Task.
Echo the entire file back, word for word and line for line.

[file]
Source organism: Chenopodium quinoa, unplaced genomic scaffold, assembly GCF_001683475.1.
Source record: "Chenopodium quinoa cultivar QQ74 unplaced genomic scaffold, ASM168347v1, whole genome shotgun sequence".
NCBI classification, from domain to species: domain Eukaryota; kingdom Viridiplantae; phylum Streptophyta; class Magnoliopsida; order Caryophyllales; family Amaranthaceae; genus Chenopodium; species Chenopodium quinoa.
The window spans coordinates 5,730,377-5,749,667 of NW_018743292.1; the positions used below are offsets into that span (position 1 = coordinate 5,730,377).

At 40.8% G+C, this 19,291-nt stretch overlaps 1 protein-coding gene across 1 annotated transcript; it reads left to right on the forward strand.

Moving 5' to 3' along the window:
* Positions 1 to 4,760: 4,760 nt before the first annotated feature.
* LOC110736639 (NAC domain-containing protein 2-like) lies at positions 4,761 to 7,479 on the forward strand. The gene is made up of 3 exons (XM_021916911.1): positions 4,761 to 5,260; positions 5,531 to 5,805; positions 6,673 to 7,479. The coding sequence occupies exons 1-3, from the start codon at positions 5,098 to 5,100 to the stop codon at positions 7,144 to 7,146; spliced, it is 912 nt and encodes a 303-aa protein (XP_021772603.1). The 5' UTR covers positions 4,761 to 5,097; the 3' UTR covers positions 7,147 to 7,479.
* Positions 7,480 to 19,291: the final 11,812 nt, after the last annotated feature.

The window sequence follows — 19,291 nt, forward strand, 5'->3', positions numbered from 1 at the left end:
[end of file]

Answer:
Source organism: Chenopodium quinoa, unplaced genomic scaffold, assembly GCF_001683475.1.
Source record: "Chenopodium quinoa cultivar QQ74 unplaced genomic scaffold, ASM168347v1, whole genome shotgun sequence".
NCBI classification, from domain to species: domain Eukaryota; kingdom Viridiplantae; phylum Streptophyta; class Magnoliopsida; order Caryophyllales; family Amaranthaceae; genus Chenopodium; species Chenopodium quinoa.
The window spans coordinates 5,730,377-5,749,667 of NW_018743292.1; the positions used below are offsets into that span (position 1 = coordinate 5,730,377).

At 40.8% G+C, this 19,291-nt stretch overlaps 1 protein-coding gene across 1 annotated transcript; it reads left to right on the forward strand.

Moving 5' to 3' along the window:
* Positions 1 to 4,760: 4,760 nt before the first annotated feature.
* LOC110736639 (NAC domain-containing protein 2-like) lies at positions 4,761 to 7,479 on the forward strand. The gene is made up of 3 exons (XM_021916911.1): positions 4,761 to 5,260; positions 5,531 to 5,805; positions 6,673 to 7,479. The coding sequence occupies exons 1-3, from the start codon at positions 5,098 to 5,100 to the stop codon at positions 7,144 to 7,146; spliced, it is 912 nt and encodes a 303-aa protein (XP_021772603.1). The 5' UTR covers positions 4,761 to 5,097; the 3' UTR covers positions 7,147 to 7,479.
* Positions 7,480 to 19,291: the final 11,812 nt, after the last annotated feature.

The window sequence follows — 19,291 nt, forward strand, 5'->3', positions numbered from 1 at the left end: